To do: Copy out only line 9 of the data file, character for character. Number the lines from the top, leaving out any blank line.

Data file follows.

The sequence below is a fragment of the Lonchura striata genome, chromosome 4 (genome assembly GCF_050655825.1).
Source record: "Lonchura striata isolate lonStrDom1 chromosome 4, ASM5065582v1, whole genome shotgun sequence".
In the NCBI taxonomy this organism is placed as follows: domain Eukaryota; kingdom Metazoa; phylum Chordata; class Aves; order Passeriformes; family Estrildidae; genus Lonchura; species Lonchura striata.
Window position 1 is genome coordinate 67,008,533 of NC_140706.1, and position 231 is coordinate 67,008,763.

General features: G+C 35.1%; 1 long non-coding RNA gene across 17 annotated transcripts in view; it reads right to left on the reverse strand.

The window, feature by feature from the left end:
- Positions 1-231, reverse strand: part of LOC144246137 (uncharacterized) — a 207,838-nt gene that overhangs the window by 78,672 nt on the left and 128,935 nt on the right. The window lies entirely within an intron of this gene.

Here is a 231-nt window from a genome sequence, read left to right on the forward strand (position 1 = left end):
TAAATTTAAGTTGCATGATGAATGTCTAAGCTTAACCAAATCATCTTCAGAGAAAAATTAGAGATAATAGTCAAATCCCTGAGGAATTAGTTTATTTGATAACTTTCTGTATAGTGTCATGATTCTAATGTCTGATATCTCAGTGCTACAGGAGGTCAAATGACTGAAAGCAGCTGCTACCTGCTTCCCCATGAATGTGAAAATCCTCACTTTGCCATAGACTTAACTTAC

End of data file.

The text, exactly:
TAAATTTAAGTTGCATGATGAATGTCTAAGCTTAACCAAATCATCTTCAGAGAAAAATTAGAGATAATAGTCAAATCCCTGAGGAATTAGTTTATTTGATAACTTTCTGTATAGTGTCATGATTCTAATGTCTGATATCTCAGTGCTACAGGAGGTCAAATGACTGAAAGCAGCTGCTACCTGCTTCCCCATGAATGTGAAAATCCTCACTTTGCCATAGACTTAACTTAC